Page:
Blackhurst and Stritch still are developing the thematic Carmichael program and plan to record a well-honed version this fall. Those lucky enough to catch one of the Brownville performances witnessed a stunning work-in-progress.    


Brownville Concert Hall [Courtesy Photo]Now in its 17th season, the Brownville Concert Series continues to offer world-class artists in an attractive venue that respects their artistry. I have attended several superb performances at the concert hall (formerly a church) over the years, including appearances by jazz pianist Joe Cartwright in 1992, classical pianist Ian Hobson in 1993, jazz trumpeter Warren Vache in 1994, jazz saxophonist Bobby Watson in 1997 and jazz singer Tierney Sutton in 2005. The room’s excellent acoustics make it ideal for jazz and classical music and guarantee a memorable listening experience. Bravo! 



Rock and Roll

Planned book proves that "Louisiana Rocks"


Editor’s Note: The following is an excerpt from "Louisiana Rocks: The True Genesis of Rock and Roll," an unpublished 560-page manuscript by Tom Aswell of Denham Springs, La. As the writer shops the manuscript to prospective publishers, he has suggested that the Berman Music Foundation feature pieces from the book. We begin with the entry on the Boogie Kings, a band that was featured here several years ago with writings submitted by Boogie Kings member Ned Theall. Readers who wish to correspond with Aswell can reach him by e-mail at azspeak@bellsouth.net.


Boogie Kings [File Photo]The Boogie Kings began as a group back in the mid-fifties in the little seventies town of Eunice. Little did anyone know then that the band would endure despite changes in personnel and musical tastes as well as internal turmoil and lawsuits over the band’s name. But as the new millennium dawned, they were still rocking, bigger than ever as one of the greatest bands never to have a hit record. From the beginning the band built a following in seventies and the Texas Golden Triangle area of Beaumont, Port Arthur, and Orange—a following that remains loyal to their music.


Band members comprised an honor roll of Louisiana swamp pop, some of whom had major hits as solo artists: Bert Miller, Tommy McLain ("Sweet Dreams"), Clint West ("Big Blue Diamonds," "Try To Find Another Man"), G.G. Shinn, Ned Theall, Dwayne Yates, Jerry Lacroix, Linda Clark, Norris Badeaux, Mike Pollard, Murphy Buford, Dan Silas, and Doug Ardoin. The horn section alone was nothing short of spectacular.


The band, which had never played outside Acadiana, purchased seven different tuxedos for each band member—one for each day of the week—and began seeking bookings in Houston and New Orleans. While they were packing the houses in those two markets, a Las Vegas agent booked them into Reno, Tahoe, Vegas, Hollywood and San Francisco.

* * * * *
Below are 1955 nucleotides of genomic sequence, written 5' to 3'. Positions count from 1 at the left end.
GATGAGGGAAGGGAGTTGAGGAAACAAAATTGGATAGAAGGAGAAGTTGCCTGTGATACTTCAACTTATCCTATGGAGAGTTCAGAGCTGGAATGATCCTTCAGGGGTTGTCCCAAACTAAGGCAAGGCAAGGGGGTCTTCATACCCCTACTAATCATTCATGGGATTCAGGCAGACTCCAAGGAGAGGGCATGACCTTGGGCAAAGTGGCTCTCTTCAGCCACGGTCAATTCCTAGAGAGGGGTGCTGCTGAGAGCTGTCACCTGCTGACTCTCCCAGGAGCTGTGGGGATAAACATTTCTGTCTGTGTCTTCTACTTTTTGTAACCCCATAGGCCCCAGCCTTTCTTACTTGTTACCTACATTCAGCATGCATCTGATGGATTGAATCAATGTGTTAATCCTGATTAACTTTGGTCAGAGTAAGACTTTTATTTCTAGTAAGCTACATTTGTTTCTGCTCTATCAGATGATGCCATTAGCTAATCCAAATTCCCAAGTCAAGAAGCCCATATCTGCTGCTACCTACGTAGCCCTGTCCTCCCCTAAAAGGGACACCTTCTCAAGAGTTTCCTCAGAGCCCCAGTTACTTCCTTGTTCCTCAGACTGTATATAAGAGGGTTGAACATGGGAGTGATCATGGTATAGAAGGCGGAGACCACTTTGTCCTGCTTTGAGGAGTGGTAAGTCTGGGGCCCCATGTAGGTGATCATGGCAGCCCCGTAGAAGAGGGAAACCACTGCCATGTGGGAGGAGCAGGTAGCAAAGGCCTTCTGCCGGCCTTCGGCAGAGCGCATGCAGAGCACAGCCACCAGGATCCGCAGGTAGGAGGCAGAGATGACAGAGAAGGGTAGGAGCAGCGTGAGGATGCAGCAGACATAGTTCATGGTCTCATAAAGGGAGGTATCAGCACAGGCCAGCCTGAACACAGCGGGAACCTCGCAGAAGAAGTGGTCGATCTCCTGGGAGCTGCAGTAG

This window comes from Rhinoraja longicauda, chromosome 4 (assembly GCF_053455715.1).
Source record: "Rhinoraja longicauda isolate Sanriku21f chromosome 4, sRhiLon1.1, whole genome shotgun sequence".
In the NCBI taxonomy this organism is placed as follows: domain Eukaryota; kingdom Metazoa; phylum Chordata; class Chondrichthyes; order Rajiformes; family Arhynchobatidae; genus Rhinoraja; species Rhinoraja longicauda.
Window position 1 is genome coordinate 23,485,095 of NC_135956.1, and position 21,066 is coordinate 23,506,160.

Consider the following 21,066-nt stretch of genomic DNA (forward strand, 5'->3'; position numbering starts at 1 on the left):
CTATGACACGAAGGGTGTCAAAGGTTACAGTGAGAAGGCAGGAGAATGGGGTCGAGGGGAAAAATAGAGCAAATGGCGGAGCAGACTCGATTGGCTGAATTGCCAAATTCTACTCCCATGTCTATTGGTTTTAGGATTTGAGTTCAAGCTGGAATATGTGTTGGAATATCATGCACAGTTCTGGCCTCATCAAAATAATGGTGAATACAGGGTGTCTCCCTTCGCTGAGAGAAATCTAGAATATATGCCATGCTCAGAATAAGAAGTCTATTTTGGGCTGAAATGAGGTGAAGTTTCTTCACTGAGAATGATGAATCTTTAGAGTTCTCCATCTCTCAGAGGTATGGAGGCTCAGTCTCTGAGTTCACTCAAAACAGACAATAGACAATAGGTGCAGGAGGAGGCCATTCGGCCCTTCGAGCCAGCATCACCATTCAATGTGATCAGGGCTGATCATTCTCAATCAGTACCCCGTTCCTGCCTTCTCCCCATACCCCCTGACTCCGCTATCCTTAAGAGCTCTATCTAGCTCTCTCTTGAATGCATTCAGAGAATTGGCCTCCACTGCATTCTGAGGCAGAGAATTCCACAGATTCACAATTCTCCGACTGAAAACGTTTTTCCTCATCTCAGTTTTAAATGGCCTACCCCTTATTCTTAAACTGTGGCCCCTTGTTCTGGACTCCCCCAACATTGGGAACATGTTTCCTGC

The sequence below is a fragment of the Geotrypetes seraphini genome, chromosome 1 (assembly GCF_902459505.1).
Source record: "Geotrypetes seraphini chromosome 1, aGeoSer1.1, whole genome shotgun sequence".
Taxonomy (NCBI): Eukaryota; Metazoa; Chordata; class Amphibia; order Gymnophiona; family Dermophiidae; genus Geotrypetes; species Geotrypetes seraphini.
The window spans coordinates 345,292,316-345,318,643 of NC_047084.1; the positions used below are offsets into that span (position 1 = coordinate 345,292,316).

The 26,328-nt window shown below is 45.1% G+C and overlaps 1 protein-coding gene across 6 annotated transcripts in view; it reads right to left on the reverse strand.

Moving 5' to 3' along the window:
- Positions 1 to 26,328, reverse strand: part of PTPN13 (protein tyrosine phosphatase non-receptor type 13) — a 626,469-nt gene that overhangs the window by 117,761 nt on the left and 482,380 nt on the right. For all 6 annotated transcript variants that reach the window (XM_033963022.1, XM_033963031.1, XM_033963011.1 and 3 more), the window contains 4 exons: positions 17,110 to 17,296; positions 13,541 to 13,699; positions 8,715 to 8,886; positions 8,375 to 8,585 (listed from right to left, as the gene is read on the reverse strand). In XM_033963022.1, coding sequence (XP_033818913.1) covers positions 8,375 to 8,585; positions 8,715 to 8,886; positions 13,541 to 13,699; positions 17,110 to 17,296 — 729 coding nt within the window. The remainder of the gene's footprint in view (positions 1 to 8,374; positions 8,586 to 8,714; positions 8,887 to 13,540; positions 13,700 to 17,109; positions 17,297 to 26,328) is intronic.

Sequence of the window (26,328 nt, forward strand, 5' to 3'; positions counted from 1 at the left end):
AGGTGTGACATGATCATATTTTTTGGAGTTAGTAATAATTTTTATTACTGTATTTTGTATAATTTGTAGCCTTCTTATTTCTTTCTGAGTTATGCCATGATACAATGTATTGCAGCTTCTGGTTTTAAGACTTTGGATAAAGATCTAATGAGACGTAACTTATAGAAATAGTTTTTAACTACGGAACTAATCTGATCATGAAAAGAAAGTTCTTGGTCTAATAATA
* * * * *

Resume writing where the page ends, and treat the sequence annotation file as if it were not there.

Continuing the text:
In Hollywood, The Righteous Brothers were in the audience and after the show Bill Medley and Bobby Hatfield approached the band members and congratulated them for their show.


On another occasion, the band was booked into Ball’s Auditorium in Houston before an all-black audience. B.B. King did the first show and stayed around to hear the Boogie Kings before a packed house. After the band had played a few songs, Reginald Ball, owner of the auditorium, came onstage to say that King wanted to join the band for a few songs. The crowd was already going crazy for the Boogie Kings and when B.B. joined them, pandemonium reigned and the more enthusiastic the crowd got, the better the band played and the better the band played, the more enthusiastic the crowd became. Afterwards, King told them they were the blackest band he’d ever heard.


Drugs, pills, booze, and women were beginning to take their toll on the band that, because its initial album was released as “Clint West and the Boogie Kings,” now had West as its ex-officio leader. At the same time, West, who was having marital problems, was beginning to miss occasional gigs, much to the growing consternation of other band members. One fateful night, the band was booked into the Continental Club in Beaumont and West had not shown up. Ned Theall was sitting on the organ bench at nine o’clock cursing the fact that there was no drummer and, consequently, no show, when a kid walked up and asked, “What’s wrong?”


Theall tried to explain that the boy wouldn’t understand but he was persistent, so he told him, “Our drummer didn’t show up and we can’t play without a drummer.”


“I can cut the gig,” the kid, an albino, said.


Theall told him he was too young to understand the band’s music. Again, he said, “I can cut the gig.”


“How long you been playing drums?” asked Theall.


“I’m not a drummer, I’m a trumpet player, but I can cut the gig.”


“What’s your name?” Theall asked, by now intrigued at the kid’s confidence that bordered on cockiness, as well as his stubborn streak.


"Edgar Winter.”


Theall told him he had one shot, that he’d let him play one song and if he proved good enough, he could play the gig. His instincts told him to give the kid a chance. The difficulty lay in convincing skeptical band members. Sensing deep down that Winter really was capable of playing the gig, Theall let him sit in. He was right. Winter aced the test on the first song and stayed on, never missing a beat all night and in the opinion of at least some of the band members, played better than West on some of the songs.


All good things must end and the band members grew increasingly disenchanted with West’s leadership or lack of leadership, as the case may have been. The Moulin Rouge Club made Clint an offer of a partnership with the club splitting the profits fifty-fifty, with West getting 20 percent of the fifty and the band to split the remaining 30 percent. The band was the house band for the Bamboo Club so a vote was taken at the end of 1964. West had to reject the Moulin Rouge offer and return to the Bamboo, or leave the band. Theall gave him the news right after a New Year’s Eve show and West subsequently left the band.


A lengthy legal fight over use of the Boogie Kings name ensued with Theall eventually winning out. West signed with Floyd Soileau’s Swallow record label in Ville Platte while the remainder of the band went with S.J. Montalbano’s Montel Records in Baton Rouge. And the band(s) played on.